Capital spending by Japanese manufacturers in the October-December quarter plunged 34.5 percent from a year earlier despite a strong pickup in profits, Finance Ministry data showed Thursday.
Their spending, which amounted to ¥2.83 trillion, has been slumping for six consecutive quarters, and the drop is the second-largest since comparable data became available in the July-September quarter of 2002.
The decline, however, was smaller than the record 40.7 percent drop logged in the previous quarter, the corporate survey said. The survey is a key data source used to revise the gross domestic product, which is due for release March 11.
On an all-industry basis, business investment fell 17.3 percent from the previous year to ¥8.90 trillion in the last quarter of 2009, marking the 11th consecutive quarterly decline. That compares with a fall of 24.8 percent the previous quarter.
The survey said nonmanufacturers spent 5.8 percent less on plant and equipment investment than the year before.
Despite continued weakness in capital spending, the combined pretax profits of all industries, excluding the financial and insurance sectors, turned positive for the first time in 10 quarters, up 102.2 percent from a year before to ¥10.38 trillion.
The manufacturing industry’s total profits rose a record 864.7 percent on a surge in sales of cars and high-tech products, ministry officials said.
But the big recovery in profits is largely being propelled by government stimulus measures both at home and abroad, as well as moves by many manufacturers to reduce salaries and other expenditures, the officials said.
The surge in profits is also looming large because of an advantageous year-on-year comparison with the previous year, when many manufacturers’ profits fell dramatically amid the global financial crisis that erupted in the fall of 2008. Thus current profit levels are still far lower than their precrisis levels.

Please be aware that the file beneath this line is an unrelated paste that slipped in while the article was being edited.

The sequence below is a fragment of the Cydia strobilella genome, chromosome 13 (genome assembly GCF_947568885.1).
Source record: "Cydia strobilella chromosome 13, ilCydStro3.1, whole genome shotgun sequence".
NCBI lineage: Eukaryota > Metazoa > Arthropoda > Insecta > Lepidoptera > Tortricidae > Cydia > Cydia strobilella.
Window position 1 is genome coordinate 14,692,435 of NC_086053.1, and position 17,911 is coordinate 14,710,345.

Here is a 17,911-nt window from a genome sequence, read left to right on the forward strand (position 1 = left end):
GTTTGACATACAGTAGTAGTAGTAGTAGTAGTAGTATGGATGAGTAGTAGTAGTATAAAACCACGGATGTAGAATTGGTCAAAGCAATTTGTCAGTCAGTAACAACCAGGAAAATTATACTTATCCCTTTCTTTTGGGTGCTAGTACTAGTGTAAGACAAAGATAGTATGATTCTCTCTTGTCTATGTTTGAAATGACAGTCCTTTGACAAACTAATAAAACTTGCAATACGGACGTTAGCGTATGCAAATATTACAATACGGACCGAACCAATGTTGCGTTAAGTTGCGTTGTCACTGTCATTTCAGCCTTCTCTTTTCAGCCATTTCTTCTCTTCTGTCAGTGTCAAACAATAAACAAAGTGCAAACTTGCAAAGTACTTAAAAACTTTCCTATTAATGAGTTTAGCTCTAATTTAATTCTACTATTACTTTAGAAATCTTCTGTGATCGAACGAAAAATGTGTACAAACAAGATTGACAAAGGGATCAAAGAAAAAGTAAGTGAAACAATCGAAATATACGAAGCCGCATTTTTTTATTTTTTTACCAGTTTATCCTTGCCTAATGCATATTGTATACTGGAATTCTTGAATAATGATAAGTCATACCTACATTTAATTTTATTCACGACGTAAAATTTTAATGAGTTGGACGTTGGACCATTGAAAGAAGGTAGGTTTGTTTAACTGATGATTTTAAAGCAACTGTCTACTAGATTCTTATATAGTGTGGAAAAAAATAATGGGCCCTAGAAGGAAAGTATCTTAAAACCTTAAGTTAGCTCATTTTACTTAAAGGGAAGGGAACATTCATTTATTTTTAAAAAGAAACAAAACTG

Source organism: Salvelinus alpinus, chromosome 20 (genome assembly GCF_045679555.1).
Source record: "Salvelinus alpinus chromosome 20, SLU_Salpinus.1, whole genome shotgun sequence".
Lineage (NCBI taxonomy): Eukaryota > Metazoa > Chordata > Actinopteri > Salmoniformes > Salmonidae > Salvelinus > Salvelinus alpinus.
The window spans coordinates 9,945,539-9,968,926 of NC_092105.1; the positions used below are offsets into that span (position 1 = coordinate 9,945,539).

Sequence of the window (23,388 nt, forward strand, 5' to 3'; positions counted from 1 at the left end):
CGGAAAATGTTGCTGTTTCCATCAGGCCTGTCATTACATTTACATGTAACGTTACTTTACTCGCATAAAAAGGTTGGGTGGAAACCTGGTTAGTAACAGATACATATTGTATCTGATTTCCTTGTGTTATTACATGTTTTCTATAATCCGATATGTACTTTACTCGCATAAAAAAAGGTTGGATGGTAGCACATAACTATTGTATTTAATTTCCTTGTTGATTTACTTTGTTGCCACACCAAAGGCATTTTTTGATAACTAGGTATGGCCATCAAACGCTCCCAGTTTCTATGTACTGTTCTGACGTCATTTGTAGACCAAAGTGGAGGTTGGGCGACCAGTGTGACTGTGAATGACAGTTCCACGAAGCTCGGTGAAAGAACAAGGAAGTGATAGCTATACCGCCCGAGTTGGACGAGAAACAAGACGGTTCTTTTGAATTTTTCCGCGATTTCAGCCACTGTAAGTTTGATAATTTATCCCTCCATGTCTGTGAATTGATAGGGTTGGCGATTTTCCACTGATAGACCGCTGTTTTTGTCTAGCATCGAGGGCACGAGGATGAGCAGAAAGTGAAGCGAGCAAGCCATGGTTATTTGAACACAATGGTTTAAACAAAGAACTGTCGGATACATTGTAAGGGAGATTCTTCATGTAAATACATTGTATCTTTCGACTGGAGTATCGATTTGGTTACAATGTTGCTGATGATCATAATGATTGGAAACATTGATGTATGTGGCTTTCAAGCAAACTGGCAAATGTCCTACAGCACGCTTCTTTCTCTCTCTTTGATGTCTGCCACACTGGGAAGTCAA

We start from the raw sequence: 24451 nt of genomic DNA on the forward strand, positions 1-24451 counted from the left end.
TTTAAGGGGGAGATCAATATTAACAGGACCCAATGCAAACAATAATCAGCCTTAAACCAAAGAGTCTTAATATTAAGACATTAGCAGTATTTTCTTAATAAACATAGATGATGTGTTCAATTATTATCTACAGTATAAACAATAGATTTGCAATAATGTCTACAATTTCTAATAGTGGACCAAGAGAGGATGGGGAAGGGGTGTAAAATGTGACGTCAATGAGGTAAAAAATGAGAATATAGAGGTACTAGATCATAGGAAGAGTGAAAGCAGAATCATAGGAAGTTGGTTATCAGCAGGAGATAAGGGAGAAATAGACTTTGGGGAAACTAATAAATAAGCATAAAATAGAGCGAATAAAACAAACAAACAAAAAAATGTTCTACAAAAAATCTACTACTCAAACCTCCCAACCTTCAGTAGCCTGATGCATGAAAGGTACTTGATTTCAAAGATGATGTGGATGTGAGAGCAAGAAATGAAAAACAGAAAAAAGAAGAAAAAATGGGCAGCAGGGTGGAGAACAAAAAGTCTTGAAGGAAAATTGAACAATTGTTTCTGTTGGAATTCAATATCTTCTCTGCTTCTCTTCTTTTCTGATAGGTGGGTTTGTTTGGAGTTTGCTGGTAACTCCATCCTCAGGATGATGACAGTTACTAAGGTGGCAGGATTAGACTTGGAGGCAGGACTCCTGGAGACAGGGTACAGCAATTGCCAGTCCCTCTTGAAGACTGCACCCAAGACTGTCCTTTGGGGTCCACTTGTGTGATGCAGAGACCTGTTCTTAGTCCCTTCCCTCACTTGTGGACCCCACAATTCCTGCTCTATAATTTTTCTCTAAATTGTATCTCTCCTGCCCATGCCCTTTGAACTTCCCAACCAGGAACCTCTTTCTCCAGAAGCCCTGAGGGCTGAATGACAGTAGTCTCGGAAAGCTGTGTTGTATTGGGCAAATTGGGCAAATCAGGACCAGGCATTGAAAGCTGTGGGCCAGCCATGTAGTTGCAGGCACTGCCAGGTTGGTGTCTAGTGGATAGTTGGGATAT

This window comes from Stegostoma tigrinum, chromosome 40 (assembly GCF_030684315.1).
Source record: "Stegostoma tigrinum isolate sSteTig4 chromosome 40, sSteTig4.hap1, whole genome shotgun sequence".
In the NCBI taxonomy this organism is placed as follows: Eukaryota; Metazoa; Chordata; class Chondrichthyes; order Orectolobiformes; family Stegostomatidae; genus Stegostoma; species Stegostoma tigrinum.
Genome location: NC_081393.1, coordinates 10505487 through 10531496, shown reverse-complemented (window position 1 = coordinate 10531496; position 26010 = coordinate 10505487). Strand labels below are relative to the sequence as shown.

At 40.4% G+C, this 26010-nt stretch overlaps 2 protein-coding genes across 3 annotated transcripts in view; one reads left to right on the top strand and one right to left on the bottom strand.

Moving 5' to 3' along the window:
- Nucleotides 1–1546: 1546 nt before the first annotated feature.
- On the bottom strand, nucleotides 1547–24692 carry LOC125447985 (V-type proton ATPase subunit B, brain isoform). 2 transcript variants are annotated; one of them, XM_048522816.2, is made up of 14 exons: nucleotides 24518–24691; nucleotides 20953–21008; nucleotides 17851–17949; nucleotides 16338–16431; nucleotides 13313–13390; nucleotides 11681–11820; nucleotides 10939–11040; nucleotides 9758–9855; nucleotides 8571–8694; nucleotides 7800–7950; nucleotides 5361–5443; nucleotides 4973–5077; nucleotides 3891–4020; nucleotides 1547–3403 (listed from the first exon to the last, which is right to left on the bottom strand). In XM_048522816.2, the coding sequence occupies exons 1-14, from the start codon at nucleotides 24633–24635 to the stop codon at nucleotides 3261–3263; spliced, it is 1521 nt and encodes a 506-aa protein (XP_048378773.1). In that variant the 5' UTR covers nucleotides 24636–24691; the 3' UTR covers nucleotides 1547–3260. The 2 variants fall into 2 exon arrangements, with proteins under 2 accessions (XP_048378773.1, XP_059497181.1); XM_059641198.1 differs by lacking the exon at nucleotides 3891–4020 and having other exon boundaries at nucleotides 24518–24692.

Many economists said export-oriented manufacturers remain apprehensive about increasing investment because they know that growing demand has been backed by economy-boosting measures.
“They are concerned that the positive effects from the stimulus could fade away at any time,” said Naoki Tsuchiyama, an economist at Mizuho Securities Co.
Automobile and transportation equipment makers slashed capital spending 51.6 percent year on year — surpassing the 34.5 percent contraction for the entire manufacturing industry.
Tsuchiyama said there could be a much larger year-on-year fall in January-March. “On top of overseas economic uncertainties, the massive global recalls by Toyota Motor Corp. will probably impact the trend of manufacturers’ investment in the first quarter,” he said.
Last month, the government said the economy grew at an annualized real rate of 4.6 percent in the October-December quarter for the third straight quarter of expansion as corporate and personal spending improved and overseas demand shot up.
The preliminary GDP report for the fourth quarter said corporate capital expenditures rose 1.0 percent, logging the first expansion in seven quarters. Some economists said they expect the preliminary GDP figures in Thursday’s report to be revised downward.
The ministry sent poll questionnaires to 29,288 companies capitalized at ¥10 million or more, drawing responses from 75.0 percent.
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